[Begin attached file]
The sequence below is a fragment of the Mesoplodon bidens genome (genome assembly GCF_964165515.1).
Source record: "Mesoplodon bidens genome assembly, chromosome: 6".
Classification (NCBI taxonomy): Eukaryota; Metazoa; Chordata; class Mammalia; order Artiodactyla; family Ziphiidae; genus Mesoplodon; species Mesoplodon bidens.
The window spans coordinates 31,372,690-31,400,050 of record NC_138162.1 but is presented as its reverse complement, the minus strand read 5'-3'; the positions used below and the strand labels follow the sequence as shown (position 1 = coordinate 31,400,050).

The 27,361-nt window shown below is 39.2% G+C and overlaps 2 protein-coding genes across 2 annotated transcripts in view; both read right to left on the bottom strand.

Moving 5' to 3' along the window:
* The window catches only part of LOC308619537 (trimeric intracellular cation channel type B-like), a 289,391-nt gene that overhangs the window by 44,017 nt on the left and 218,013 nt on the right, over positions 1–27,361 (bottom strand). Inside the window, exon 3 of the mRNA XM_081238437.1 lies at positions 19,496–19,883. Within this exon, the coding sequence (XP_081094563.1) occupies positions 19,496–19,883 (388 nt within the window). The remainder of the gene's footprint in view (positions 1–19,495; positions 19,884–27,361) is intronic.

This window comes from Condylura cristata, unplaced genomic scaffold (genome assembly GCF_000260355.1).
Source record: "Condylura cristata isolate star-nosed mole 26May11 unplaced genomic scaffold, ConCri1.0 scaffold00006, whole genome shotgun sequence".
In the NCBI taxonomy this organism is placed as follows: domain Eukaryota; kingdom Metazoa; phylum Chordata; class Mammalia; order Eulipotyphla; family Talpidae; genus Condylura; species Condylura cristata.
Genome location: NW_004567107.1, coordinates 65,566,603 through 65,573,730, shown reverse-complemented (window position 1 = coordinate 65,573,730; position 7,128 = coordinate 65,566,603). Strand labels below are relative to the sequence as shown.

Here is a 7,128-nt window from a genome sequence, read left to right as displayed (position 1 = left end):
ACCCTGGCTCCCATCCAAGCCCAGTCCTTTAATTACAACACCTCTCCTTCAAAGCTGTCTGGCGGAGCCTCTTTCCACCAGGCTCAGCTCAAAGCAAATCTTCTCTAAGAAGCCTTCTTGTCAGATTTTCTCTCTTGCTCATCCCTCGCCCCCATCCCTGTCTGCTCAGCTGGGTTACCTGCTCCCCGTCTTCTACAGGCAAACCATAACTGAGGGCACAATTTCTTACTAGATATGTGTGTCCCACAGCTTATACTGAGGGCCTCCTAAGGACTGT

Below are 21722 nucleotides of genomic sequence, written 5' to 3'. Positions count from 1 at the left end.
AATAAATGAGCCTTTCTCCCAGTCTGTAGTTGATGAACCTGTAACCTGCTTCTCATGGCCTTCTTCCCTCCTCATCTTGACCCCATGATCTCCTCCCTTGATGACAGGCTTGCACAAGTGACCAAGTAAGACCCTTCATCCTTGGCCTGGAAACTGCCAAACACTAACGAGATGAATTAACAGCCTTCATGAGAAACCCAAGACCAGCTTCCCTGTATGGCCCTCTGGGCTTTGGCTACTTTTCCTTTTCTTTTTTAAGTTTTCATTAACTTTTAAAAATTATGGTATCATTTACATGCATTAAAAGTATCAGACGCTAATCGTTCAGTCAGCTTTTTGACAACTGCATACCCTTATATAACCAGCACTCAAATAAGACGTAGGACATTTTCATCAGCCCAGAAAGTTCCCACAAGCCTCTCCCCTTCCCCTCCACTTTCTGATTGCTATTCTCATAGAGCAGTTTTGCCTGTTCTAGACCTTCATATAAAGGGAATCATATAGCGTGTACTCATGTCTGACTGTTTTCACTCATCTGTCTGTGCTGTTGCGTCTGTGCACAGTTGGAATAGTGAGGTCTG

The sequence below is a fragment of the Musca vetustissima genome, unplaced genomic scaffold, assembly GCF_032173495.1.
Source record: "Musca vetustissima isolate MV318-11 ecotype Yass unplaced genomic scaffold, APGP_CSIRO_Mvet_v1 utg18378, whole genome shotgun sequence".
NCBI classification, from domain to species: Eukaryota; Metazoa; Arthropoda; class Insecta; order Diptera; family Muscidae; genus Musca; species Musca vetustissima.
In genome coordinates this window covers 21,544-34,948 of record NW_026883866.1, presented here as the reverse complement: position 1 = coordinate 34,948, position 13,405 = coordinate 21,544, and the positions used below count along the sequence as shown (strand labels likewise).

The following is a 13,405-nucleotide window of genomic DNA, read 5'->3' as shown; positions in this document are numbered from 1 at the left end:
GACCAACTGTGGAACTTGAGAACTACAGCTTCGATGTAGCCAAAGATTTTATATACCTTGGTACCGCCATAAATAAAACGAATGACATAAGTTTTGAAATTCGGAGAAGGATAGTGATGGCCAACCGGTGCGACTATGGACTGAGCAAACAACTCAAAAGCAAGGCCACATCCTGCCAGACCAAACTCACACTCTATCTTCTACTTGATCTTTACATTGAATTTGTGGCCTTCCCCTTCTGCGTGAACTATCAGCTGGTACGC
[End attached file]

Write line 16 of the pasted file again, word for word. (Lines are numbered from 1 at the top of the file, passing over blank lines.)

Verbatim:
The sequence below is a fragment of the Musca vetustissima genome, unplaced genomic scaffold, assembly GCF_032173495.1.